By AARON BRACY
Villanova’s victory in the Battle 4 Atlantis was impressive, but not as surprising as some might have you think.
Listening to the NBC Sports Network broadcast on Friday night against No. 2 Kansas, you might have thought the Wildcats were little Chaminade knocking off No. 1 Virginia in 1982.
The headlines nationally read similarly after Jay Wright’s squad downed the Jayhawks 63-59. Words like “stuns” and “shocks” blared online and in print across the country after the win.
Yes, it was an upset, but not the mammoth surprise people may have you think. The oddsmakers had set the betting line at 5 points, hardly an insurmountable task.
What seemed to get past many people – and baffled me – is that Villanova is a national-caliber program with an NCAA championship under its belt and a consistent history of NCAA tournament play. It was just four years ago that Wright had Nova in the Final Four. This also is a good Wildcats team with a strong mix of veterans and newcomers.
I get that the country is gaga over Kansas’ Andrew Wiggins, but it takes more than one talent to make a team. Wiggins, by the way, hardly looks like lottery material, let alone one of the top three picks in the NBA draft. For his sake, hopefully he’ll get there. But can we calm down a bit with the hype? Same with Arizona’s Aaron Gordon, who was very quiet at Madison Square Garden.
Getting back to Nova, I was more impressed with the Wildcats battling back from a 15-point second-half deficit against a veteran and ranked Iowa squad in Saturday night’s championship game.
-Why Villanova is winning: The Battle 4 Atlantis title upped the Wildcats’ record to 7-0. They will be ranked on Monday when the AP Poll is released and could be as high as No. 15.
Villanova struggled mightily in two areas over the last few seasons: turnovers and 3-point defense. Both have improved. The Cats enter Wednesday’s Big 5 contest against Penn holding teams to 34.5 percent from the arc, down from 37.5 percent last season. Villanova has coughed up 13.6 turnovers per game, down from 15.7 last season. Those are big improvements.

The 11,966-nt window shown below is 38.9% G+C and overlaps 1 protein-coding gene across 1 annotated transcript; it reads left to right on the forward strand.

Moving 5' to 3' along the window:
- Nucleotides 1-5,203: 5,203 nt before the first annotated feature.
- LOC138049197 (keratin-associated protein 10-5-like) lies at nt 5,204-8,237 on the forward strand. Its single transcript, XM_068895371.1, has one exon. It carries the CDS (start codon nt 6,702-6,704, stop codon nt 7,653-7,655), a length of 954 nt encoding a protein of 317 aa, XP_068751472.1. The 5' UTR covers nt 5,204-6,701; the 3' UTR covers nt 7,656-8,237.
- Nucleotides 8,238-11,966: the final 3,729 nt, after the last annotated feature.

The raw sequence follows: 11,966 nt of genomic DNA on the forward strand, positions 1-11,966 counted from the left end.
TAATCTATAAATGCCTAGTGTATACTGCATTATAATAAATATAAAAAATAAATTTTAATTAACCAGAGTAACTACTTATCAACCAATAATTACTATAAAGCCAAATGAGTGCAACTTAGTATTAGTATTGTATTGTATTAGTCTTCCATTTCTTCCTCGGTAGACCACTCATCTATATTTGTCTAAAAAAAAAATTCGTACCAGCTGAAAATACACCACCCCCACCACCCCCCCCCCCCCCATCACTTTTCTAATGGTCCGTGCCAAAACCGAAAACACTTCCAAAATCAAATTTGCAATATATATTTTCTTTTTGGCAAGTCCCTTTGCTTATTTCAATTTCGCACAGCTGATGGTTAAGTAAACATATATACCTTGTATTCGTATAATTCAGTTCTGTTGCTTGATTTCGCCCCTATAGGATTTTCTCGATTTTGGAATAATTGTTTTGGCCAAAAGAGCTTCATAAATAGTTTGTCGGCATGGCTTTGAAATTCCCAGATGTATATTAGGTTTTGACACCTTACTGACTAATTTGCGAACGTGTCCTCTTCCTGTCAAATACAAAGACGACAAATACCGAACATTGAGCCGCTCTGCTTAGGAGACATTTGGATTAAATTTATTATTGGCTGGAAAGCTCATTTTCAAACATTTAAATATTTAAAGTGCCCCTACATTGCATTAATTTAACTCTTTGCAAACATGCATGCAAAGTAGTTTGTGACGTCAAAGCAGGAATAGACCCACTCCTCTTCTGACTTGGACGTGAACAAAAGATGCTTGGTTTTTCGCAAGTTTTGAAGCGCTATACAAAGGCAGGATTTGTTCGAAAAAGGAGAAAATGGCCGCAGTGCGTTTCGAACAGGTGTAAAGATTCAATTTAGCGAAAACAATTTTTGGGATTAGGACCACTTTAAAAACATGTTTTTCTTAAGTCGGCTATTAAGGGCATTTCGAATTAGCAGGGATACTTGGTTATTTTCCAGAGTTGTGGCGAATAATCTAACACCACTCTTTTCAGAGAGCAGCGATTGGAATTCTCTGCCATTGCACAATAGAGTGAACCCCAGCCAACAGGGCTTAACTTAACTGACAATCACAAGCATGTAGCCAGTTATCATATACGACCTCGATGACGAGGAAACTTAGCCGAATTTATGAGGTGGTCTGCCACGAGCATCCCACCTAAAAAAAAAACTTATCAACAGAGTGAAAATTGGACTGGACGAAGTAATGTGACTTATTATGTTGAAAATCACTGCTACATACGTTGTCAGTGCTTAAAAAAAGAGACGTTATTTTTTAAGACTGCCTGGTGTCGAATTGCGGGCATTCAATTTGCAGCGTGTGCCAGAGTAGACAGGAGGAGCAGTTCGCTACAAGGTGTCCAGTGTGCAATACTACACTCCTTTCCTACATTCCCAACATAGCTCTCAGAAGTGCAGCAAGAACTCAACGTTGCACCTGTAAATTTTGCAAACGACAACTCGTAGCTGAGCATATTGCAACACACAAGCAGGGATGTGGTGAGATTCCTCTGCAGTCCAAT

The Cats also have benefited greatly from the addition of Dylan Ennis. The 6-foot-2 sophomore guard missed the first four games due to a broken hand, but quickly made his presence felt in the Bahamas by averaging 12 points, 6 assists and 3 rebounds in 22 minutes while making 8 of 12 3-pointers. Pretty good numbers.
I took one look at Ennis two summers ago while playing on a team with current and former Villanova players against a team that featured La Salle’s Steve Zack in the Delco Pro-Am League and knew right away he was legit. It prompted me to write in my season-opening column on Nov. 4 that Villanova would contend for a Big East title with a healthy Ennis. Now, I’m thinking that was shooting too low.
Last thing on Villanova: The Cats still have more than three-fourths of regular season to play. They can’t get comfortable because teams will be coming at them with all they have now.
-Roberts rolling: I asked a veteran NBA scout prior to St. Joe’s game against Creighton last month what he thought of Hawks big man Ronald Roberts. The scout said he loved Roberts’ motor and explosiveness and saw him as possible second-round material in this spring’s NBA draft.
I’ve got to believe Roberts’ stock is rising as quickly as anyone nationally. He continued his torrid start to the season with an eye-opening showing at the Old Spice Classic in Disney World. The 6-foot-8 forward put the Hawks on his back in Sunday’s victory over Washington State, scoring 11 of the team’s final 17 points to help St. Joe’s climb out of a six-point deficit in the last six minutes in an important 72-67 win that gives the Hawks good feelings heading into a challenging week.
Roberts, who leads the Hawks in scoring (18.5 ppg) and rebounding (7.3 rpg), ended the game against the Cougars with 21 points and 10 rebounds. In the three-game tournament, Roberts averaged 20.3 points and 7 rebounds while making 68.4 percent (26 of 38) of his field goals and was named to the all-tournament team.